30 March 2010

Composites Blooming in March?

When I think of composites (plants in the family Asteraceae), I think of asters, goldenrods, blazing stars... late bloomers that often provide some of the last color of the season before the snow begins to fall. Can you imagine my surprise when, while in Parrish, Florida a couple of weeks ago, we came across a composite in bloom?

When we first saw this colony of plants, the solitary flower heads were closed up and nodding, exposing the pink to purple abaxial sides of the ray flowers. In addition to this characteristic feature, the scapose stems were densely white pubescent, as were the undersides of the basally disposed leaves; the upper surfaces of the leaves were shiny and dark green.

When we arrived at this population later in the day, the flower heads had opened up and were upright, displaying the white adaxial surfaces of the ray flowers and the creamy white and yellow disk flowers. This composite is appropriately known as Woolly Sunbonnets (Chaptalia tomentosa). Unlike the late-season composites I mentioned previously, this species blooms from December to May.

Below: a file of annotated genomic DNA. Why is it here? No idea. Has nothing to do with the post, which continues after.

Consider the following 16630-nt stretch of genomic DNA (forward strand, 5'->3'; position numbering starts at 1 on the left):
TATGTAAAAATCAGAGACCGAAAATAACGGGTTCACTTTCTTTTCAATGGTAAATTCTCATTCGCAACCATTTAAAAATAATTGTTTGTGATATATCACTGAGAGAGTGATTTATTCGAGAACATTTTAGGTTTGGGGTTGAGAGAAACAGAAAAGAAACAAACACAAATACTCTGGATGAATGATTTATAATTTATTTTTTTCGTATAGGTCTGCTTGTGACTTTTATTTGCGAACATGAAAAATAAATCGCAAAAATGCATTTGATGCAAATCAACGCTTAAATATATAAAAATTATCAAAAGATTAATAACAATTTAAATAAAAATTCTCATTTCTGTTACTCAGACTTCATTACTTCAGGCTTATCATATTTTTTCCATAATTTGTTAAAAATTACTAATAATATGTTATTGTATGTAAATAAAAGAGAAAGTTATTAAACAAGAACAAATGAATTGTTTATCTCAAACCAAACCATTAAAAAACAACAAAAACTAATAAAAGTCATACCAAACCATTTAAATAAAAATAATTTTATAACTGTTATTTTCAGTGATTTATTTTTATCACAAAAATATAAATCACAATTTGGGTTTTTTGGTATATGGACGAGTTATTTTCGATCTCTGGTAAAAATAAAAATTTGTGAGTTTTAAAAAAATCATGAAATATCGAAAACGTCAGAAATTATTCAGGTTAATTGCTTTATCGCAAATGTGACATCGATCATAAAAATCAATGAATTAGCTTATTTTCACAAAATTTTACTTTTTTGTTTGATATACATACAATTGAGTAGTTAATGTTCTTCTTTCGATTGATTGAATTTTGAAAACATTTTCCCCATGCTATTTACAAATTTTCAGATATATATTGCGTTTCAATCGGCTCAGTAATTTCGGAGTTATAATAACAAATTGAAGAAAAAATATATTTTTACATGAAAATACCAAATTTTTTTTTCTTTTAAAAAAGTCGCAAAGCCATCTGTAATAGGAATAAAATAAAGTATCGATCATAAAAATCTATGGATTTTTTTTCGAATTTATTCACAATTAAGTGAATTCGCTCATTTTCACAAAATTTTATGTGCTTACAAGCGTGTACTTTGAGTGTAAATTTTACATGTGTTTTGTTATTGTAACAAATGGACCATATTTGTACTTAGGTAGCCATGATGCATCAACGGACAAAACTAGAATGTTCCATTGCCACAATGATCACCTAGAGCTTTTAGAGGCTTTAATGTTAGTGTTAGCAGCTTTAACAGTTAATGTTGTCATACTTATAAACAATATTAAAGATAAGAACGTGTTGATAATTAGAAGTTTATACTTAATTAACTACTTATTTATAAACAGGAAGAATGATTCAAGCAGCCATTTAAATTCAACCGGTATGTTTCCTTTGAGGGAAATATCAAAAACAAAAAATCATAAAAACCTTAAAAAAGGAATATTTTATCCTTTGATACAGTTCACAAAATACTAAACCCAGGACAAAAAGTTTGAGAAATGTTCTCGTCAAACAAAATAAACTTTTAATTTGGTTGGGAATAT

Pineland Daisy, as this species is also known, grows in pinelands and open woods, in sandy bogs, in open areas, and along ditches in coastal states from North Carolina to Texas. It has easily become one of my favorite composites.


Tom said...

Scott, what an interesting plant, it would be pretty cool to be a botanist year round in Florida if one could find things blooming year round.

Scott Namestnik said...

An interesting plant, indeed. I was amazed at how green everything was in Florida. Some of my coworkers drove down from Indiana... they said that everything was brown until the Florida line, when immediately things were greening up.

Bob Harms said...

These are excellent photos! I would like permission to use portions of two of your photos for a web page I am developing for Chaptalia in Texas (3 species, and I don't have access to fresh C. tomentosa specimens). My email is on the link for my comment. I will, of course, give credit to you on the page where I include the photos.

Scott Namestnik said...

Hi Bob. Sure, you have my permission to use the photos. Thanks for asking!